New South Wales Christmas Bush - Router Forums
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post #1 of 17 (permalink) Old 08-14-2018, 08:28 AM Thread Starter
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Default New South Wales Christmas Bush

Hi All

Just wondering if anyone has any knowledge of the wood from the NSW Christmas Bush.

I have a dead one with a 100mm trunk to cut down and I'm wondering whether it's worth seasoning to make handles for my leather working tools or if it's just firewood.

I've searched online but all the info I've found has been from a botanical perspective, not a mention of the wood which makes me think it's probably the latter.

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post #2 of 17 (permalink) Old 08-14-2018, 11:39 AM
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The bush part of the name means it probably isn't in any way considered a lumber tree. That doesn't necessarily mean anything negative. There is a bush species here called Douglas maple which you'll never get a board out of. I've found some that had short sections to 20 cm in diameter but when I tried sawing it into boards it cupped so badly it was pointless (multiple pieces of different bushes, not just one).

However, when I took a square of it and turned it on my lathe it turned out beautifully and has also turned out to be quite stable in the round. You won't know for sure unless you try it.
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post #3 of 17 (permalink) Old 08-14-2018, 12:23 PM
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Save as much as you can for lumber and see how it comes out. Then let us know what the results are. I saved a piece of Holly shrub that was a combined growth of several trunks growing together, and the boards were twisted and warped, but had some very interesting grain and patterns when sanded and finished were quite attractive. It is worth trying to save. go for it.
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post #4 of 17 (permalink) Old 08-14-2018, 12:27 PM
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Pen blanks? Tuits?
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post #5 of 17 (permalink) Old 08-15-2018, 01:36 AM
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What I found interesting, Mark, was that ALL the on-line articles (that I read) failed to mention anything about the actual wood. Even if it was useless for any practical application you'd think they'd at least mention that.
Very strange.
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post #6 of 17 (permalink) Old 08-15-2018, 06:30 PM Thread Starter
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What I found interesting, Mark, was that ALL the on-line articles (that I read) failed to mention anything about the actual wood. Even if it was useless for any practical application you'd think they'd at least mention that.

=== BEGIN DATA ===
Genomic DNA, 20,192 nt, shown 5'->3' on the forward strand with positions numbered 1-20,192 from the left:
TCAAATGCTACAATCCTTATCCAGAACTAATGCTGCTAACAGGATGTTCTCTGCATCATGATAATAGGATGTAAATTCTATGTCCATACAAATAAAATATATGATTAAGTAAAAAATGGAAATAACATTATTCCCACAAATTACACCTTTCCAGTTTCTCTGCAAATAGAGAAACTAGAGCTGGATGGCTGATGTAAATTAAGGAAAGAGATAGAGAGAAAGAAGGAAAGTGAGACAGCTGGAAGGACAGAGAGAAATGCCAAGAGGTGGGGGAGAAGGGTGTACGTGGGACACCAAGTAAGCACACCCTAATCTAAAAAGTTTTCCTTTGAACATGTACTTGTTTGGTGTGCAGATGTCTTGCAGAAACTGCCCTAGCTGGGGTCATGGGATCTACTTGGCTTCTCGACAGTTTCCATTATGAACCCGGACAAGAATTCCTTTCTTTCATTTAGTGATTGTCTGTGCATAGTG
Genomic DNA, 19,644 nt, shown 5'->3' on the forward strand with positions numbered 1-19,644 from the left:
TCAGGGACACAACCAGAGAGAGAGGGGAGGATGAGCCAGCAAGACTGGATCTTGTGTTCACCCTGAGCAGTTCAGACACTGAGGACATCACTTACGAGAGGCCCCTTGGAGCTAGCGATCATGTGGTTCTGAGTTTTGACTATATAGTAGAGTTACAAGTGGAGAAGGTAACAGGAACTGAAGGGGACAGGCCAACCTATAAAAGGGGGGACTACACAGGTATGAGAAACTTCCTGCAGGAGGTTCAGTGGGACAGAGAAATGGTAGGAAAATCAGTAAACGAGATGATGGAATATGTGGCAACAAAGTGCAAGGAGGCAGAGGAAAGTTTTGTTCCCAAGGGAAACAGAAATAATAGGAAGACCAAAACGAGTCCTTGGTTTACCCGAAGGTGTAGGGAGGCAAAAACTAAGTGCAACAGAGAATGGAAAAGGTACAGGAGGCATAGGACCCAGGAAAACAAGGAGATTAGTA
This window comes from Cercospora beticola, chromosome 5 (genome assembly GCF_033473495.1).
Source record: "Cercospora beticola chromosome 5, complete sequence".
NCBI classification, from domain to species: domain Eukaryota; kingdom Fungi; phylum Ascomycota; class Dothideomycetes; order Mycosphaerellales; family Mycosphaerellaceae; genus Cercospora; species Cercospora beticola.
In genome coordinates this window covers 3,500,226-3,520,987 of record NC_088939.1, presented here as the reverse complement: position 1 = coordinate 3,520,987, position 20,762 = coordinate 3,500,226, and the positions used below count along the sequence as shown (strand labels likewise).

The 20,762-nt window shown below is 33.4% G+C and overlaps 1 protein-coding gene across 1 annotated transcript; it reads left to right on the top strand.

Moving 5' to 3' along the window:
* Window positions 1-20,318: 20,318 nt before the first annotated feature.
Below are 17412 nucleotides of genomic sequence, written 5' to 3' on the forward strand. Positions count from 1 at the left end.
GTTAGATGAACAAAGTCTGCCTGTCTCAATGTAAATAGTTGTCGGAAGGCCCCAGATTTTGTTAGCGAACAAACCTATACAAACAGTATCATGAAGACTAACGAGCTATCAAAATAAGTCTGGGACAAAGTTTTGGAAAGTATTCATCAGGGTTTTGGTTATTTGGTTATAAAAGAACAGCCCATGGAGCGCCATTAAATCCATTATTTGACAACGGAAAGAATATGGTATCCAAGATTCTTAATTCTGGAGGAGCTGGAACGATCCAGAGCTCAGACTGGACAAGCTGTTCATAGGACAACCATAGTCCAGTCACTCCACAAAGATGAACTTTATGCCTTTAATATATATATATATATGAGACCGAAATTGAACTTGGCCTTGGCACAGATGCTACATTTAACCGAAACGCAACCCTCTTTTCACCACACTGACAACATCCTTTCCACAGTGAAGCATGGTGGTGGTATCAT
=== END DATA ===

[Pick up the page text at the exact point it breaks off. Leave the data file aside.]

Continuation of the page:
Very strange.
Yes, same as I found, hence my enquiry here as to whether anyone had specific knowledge.

I did find that Coachwood which is a nice fine grain hardwood is the same genus ie a close relative which sounded promising but lack of specific information online or in my reference books seems to imply the opposite.

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post #7 of 17 (permalink) Old 08-15-2018, 06:47 PM Thread Starter
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The bush part of the name means it probably isn't in any way considered a lumber tree.
This is very much a case of the common name being a misnomer, it's really a tree, generally 5+m tall and up to about 10m. The one I've to cut down was a little stunted at about 4m due to a neighbours trees overshadowing it (they like a lot of sun).

I'll probably keep the main trunk and try turning some tool handles.

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post #8 of 17 (permalink) Old 08-15-2018, 09:04 PM
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Go for it, Mark. And, post some pics, if you would.

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post #9 of 17 (permalink) Old 08-15-2018, 10:53 PM
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Another example I have Mark is Hawthorne. I did a quick search and one hit was eastern U.S. and it said "rare hawthorne" but no picture so I can't say if it's the same species as out west. It's not in the wood database because there isn't enough of it. It's hard to find much that's straight enough and big enough but if you can, what a find. It is some of the prettiest wood I've ever seen with the outer wood being creamy white with chocolate brown flecks running through it. The heartwood is a reddish brown. It is at least as hard as hard maple, turns beautifully, and will make lumber if you could find it wide enough and long enough.

Another is Siberian elm that I have growing around my yarsd. They were suposed to be shrubs but have turned into moderate sized trees in a few cases. I had a pretty good sized limb break off from a snow storm so I sawed it up. The sapwood is a light canary yellow and the rest is red with some stunning grain in the edge grain parts. It will make boards and it turns fairly well.

You just never know without giving it a try so I don't automatically toss anything that I'm not sure about anymore.
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post #10 of 17 (permalink) Old 08-15-2018, 11:26 PM
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The interesting thing is that some species have fairly innocuous longitudinal grain but the end grain is spectacular (or possibly the reverse).
That Narra I found was a nice example.

Narra end grain:
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